"Comparing man and woman in general one may say: woman would not have the genius for finery if she did not have the instinct for the secondary role." (BGE 145, entire.)

      But why would woman want the secondary role? Why does she want to renounce herself for man, devote herself to man, surrender to man?

      "In [Flaubert's book] Salammbo, the male principle (Moloch) rules officially, although the unofficial, but actual, deity is the female principle (Tanith). Unless given this official priority, Moloch's wrath would oppress Carthage and not her enemies." (Neumann, "Liberalism's Moloch".)

      How does the weaker sex prevent itself from being raped, murdered, and/or tortured by the stronger? If sex is consensual, it's not rape; and if a woman consents to sex with a man, he will probably protect her from rape by other men (I'm not saying that this is a conscious consideration, by the way: thus Nietzsche says woman has the instinct for the secondary role). What's "given" to woman, what's woman's foremost "reality principle", is man's will to possess her, in the first place physically:

      "In regard to a woman, [...] the more modest man counts the simple disposal of her body and sexual gratification as a sufficient and satisfactory sign of having, of possession; another, with a more jealous and demanding thirst for possession, sees the 'question mark,' the merely apparent quality of such a having and requires subtler tests, above all in order to know whether the woman not only gives herself to him but also gives up for his sake what she has or would like to have--: only thus does she count to him as 'possessed.' A third, however, is not done with jealousy and desire for having even then; he asks himself whether, when the woman gives up everything for him, she does not perhaps do so for a phantom of him: he demands that she know him to the very heart before she is able to love him at all, he dares to let himself be unravelled--. He feels that his beloved is fully in his possession only when she no longer deceives herself about him but loves him as much for his devilry and hidden insatiability as she does for his goodness, patience and spirituality." (BGE 194.)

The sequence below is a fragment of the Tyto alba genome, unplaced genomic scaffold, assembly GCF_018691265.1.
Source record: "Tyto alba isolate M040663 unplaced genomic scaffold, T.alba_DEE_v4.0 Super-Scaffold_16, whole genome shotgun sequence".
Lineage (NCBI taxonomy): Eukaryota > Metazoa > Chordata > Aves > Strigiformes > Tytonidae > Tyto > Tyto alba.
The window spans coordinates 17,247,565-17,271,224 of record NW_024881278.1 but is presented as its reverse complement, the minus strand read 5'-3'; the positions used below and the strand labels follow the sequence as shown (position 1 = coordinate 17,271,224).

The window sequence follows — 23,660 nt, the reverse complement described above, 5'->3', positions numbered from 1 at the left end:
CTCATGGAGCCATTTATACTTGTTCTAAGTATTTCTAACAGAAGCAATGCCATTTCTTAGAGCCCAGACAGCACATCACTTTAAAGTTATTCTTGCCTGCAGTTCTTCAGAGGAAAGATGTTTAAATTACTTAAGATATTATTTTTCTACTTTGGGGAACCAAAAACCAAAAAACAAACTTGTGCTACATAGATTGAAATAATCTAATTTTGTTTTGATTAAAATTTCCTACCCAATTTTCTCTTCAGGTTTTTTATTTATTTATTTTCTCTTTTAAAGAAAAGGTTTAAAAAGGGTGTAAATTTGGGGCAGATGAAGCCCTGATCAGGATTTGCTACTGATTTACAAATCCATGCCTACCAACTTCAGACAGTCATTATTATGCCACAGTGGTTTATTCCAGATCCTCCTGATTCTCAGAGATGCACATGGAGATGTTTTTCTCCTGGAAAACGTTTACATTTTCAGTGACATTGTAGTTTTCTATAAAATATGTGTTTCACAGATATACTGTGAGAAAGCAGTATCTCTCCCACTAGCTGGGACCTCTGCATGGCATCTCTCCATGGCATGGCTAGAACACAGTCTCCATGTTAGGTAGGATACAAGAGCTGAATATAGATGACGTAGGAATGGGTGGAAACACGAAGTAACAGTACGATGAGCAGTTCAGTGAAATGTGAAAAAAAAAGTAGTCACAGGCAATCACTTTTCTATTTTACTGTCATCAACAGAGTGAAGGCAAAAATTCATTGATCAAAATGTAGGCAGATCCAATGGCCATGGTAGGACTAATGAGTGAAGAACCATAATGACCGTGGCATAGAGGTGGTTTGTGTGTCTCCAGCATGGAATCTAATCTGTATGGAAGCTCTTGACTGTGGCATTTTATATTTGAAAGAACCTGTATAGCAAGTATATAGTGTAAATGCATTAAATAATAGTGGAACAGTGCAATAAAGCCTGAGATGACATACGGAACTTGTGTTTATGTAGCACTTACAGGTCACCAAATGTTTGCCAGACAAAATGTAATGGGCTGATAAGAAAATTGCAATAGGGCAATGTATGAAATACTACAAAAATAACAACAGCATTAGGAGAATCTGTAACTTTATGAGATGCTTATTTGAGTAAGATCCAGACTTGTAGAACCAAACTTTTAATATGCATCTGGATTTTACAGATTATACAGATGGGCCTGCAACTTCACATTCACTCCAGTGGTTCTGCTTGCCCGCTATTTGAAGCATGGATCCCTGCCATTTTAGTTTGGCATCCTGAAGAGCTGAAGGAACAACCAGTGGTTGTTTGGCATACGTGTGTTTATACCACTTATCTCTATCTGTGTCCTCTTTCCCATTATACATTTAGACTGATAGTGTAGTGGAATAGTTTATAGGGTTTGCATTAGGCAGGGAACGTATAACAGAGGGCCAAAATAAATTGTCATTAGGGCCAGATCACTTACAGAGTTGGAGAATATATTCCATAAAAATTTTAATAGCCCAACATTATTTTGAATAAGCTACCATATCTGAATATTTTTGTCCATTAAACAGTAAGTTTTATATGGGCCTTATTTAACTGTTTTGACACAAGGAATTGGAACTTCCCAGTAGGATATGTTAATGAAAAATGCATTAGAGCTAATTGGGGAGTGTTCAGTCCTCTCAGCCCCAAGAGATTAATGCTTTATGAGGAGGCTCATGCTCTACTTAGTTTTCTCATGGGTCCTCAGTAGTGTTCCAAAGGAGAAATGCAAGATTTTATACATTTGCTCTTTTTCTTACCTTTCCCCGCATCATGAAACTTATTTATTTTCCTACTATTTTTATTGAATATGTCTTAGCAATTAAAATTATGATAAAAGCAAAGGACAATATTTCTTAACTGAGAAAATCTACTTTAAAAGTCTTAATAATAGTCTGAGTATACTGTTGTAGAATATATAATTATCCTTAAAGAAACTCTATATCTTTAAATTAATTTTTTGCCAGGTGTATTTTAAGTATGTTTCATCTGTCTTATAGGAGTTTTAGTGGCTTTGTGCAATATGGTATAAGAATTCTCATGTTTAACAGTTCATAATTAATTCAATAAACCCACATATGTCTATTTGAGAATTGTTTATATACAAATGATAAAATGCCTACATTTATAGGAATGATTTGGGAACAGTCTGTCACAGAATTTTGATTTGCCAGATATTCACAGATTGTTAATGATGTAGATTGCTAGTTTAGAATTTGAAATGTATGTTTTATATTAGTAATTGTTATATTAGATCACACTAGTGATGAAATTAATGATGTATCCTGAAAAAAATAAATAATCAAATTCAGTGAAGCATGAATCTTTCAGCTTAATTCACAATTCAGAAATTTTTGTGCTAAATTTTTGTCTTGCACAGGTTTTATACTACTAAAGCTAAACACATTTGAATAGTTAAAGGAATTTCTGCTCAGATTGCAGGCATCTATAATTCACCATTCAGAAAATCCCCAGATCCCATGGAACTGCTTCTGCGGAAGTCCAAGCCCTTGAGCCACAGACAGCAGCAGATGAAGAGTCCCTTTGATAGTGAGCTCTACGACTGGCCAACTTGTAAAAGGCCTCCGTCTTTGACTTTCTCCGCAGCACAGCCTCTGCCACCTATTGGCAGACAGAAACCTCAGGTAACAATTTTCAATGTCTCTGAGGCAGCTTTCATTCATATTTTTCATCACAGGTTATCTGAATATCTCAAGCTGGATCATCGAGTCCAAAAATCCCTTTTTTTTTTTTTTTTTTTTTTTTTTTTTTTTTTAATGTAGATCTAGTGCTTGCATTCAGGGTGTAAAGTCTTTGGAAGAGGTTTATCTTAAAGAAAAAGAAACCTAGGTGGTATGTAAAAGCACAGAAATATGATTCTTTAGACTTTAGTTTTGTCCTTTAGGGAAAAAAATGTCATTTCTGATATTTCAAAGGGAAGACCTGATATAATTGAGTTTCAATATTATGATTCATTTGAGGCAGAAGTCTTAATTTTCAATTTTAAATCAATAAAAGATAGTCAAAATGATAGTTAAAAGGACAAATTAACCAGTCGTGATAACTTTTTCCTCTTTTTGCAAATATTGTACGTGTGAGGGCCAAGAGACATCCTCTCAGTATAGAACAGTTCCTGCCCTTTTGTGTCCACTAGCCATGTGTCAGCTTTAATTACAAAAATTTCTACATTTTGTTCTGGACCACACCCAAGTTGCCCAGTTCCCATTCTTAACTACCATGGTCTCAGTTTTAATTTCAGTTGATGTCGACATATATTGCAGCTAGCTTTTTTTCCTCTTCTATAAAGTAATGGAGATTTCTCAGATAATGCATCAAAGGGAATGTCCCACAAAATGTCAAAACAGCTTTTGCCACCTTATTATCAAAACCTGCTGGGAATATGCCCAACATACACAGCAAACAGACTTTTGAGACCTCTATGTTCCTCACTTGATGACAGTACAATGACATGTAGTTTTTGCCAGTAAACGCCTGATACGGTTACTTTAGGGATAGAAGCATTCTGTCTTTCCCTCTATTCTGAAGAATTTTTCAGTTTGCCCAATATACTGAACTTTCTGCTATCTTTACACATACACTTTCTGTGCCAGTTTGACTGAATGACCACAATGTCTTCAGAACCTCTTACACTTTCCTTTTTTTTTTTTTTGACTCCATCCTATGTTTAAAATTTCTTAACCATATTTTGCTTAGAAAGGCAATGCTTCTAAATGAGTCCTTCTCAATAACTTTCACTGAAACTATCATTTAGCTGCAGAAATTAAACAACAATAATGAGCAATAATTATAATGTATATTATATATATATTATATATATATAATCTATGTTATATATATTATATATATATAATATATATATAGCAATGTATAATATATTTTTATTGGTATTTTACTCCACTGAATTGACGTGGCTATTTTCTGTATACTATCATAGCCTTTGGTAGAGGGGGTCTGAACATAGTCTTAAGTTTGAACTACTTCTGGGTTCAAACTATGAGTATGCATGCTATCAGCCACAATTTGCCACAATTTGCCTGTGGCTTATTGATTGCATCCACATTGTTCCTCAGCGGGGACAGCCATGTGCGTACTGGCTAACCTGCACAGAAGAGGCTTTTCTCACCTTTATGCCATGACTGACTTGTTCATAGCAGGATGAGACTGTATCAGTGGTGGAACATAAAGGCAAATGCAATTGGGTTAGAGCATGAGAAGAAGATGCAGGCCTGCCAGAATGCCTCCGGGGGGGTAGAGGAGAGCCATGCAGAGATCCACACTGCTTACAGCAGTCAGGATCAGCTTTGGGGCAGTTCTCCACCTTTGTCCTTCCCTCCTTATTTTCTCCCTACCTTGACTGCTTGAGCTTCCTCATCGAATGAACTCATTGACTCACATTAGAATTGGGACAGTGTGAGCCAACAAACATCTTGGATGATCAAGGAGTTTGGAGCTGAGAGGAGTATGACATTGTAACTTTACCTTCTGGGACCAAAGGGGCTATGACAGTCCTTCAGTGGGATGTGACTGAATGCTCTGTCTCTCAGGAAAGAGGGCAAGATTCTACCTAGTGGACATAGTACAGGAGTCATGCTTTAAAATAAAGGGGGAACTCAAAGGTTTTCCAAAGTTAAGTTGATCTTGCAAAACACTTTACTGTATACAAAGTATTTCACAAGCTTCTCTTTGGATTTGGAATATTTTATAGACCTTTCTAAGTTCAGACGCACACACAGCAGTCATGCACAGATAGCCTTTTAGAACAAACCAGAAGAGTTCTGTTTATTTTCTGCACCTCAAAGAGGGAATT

• sauwelios
      When, at the very end of my second post in this thread, I spoke of adoring [woman] for her sincere passion for passion, and blessing her for the silliness of
      Message 2 of 4 , Jul 2, 2012
        When, at the very end of my second post in this thread, I spoke of "adoring [woman] for her sincere passion for passion, and blessing her for the silliness of her feeling half empty", I was not thinking of the truth or nature at all anymore, but only of a specific--and very special--human female I know. And yet, it beautifully applies to the truth or nature as well. For if nature is will to power or, to use the Platonic word, erôs, is it not, at least insofar as it is eros for non-imaginary things, eros for eros?And is not even all imagination informed by reality? Meaning that even such flights of fancy as the Platonic Ideas are images of eros? As William Blake said, "Every thing possible to be believ'd is an image of truth." (The Marriage of Heaven and Hell, Plate 8.)

        Thus far nature's sincere passion for passion. And as for her feeling half empty: is that not what Nietzsche's early metaphysics says she--or it--does? As I wrote in message # 481:

        "The Primordial One [i.e., nature as a whole] has Being (as opposed to 'Becoming') and suffers from it. This suffering is a suffering from over-fulness, over-joyedness: the Primordial One aches for lack and woe. It therefore imagines a world of Becoming, lack, and woe. This imagined world, this vision, is not outside It, but It is immanent to it: it is the world as we know it--the world we are a part of. The world as we know it is an imaginary self-fragmentation of the Primordial One; we are really only imaginary fragments, and only have reality in being one with the Primordial One."